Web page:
Taking into consideration the reagent kits stored at room temperature (Table 2), it was shown that the %R for every calibrator were within the permissible range for this type of tests until day 14 at 23 ± 2 ºC. In the test carried out on day 20, values of %R below 80 % were obtained for all the points of the calibration curve, demonstrating the negative effect of these storage conditions on the adequate performance of the UMELISA® TIR NEONATAL.

Assay performance stored at 37 ± 2 ºC

Similar as for the test temperature 23 ± 2 ºC, the analytical performance of this reagent kit was affected at 37 ± 2 ºC during the assayed period. In fact, there was a significant decrease in fluorescence values of each calibrator as compared to the values obtained at the start of the test (Table 3).

Control of the assay

To demonstrate the accuracy of the method, the control of the assay was evaluated in all the storage temperatures studied. The stability of an analyte is commonly taken as the time in which a change of 20 % of its concentration occurs in respect with the original concentration [19]. The behavior of the control of the assay in respect to the expected concentration when stored at either -20 ± 2 °C, 23 ± 2 °C and 37 ± 2 °C, respectively, are shown in the figure.

The expected value of control was 84.20 ng/mL. The average concentration obtained when the UMELISA® TIR NEONATAL was experimentally stored at -20 °C was 80.02 ± 6.34 ng/mL. Notably, the %RA was within the established range during the whole study.

The behavior was different when evaluating temperatures of 23 ± 2 ºC and 37 ± 2 ºC. In both cases, an important drop in the IRT values is observed when the reagent kits are stored for more than four days at room temperature and two days at 37 ºC. The mean concentration values obtained in these cases were 61.77 ± 11.56 ng/mL and 46.83 ± 8.12 ng/mL, respectively. Correspondingly, the %RA calculated for these conditions were outside the limits established for this type of test (Range ± 20 %).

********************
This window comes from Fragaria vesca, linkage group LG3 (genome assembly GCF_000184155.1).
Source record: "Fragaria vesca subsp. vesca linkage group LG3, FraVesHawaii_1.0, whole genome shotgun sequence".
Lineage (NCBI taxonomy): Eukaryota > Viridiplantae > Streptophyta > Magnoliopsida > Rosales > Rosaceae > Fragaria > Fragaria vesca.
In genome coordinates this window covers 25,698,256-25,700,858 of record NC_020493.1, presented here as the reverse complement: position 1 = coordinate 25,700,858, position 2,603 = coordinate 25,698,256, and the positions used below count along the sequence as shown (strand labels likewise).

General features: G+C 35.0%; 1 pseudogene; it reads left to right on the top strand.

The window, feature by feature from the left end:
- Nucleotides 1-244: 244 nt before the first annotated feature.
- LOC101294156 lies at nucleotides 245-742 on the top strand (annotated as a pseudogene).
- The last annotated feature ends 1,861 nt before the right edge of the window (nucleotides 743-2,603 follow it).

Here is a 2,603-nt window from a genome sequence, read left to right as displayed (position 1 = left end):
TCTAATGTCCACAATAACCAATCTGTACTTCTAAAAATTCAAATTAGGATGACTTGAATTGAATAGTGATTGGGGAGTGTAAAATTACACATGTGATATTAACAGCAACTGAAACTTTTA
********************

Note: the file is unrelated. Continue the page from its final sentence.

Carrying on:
Good storage practices for biological materials is an essential component of any laboratory. Biological samples often degrade over time when stored at room temperature, but some samples may also lose integrity at low temperatures if subjected to multiple freeze-thaw cycles. The best storage temperature for a given biological sample or reagent often varies according to the type of biological material, the solution in which it is suspended, the intended use of the sample and the time it will be stored. The most common storage temperatures are room temperature (20-23 ºC), refrigeration (2-8 ºC), freezing, deep freezing and cryogenic freezer storage.

Shelf life is commonly estimated using two types of stability tests: real-time stability tests and accelerated stability tests. In the former, a product is stored at recommended storage conditions and monitored until it fails the specification. On the contrary, in accelerated stability tests a product is stored under highly stressing conditions (temperature, humidity, pH). In both, degradation at the recommended storage conditions can be predicted using known relationships between the acceleration factor and the degradation rate.

The assessment of shelf life has evolved from examining the data and making an educated guess through plotting to the application of rigorous physical-chemical laws and statistical techniques. Regulators now insist that adequate stability testing should be conducted to provide evidence on the performance of a drug or a biopharmaceutical product at different environmental conditions and to establish the recommended storage conditions and shelf life [20-22]. Recently, Tsong reviewed the latest approaches to statistical modeling of stability tests [23] and ICH has published some guidelines for advanced testing design and data analysis [24-25].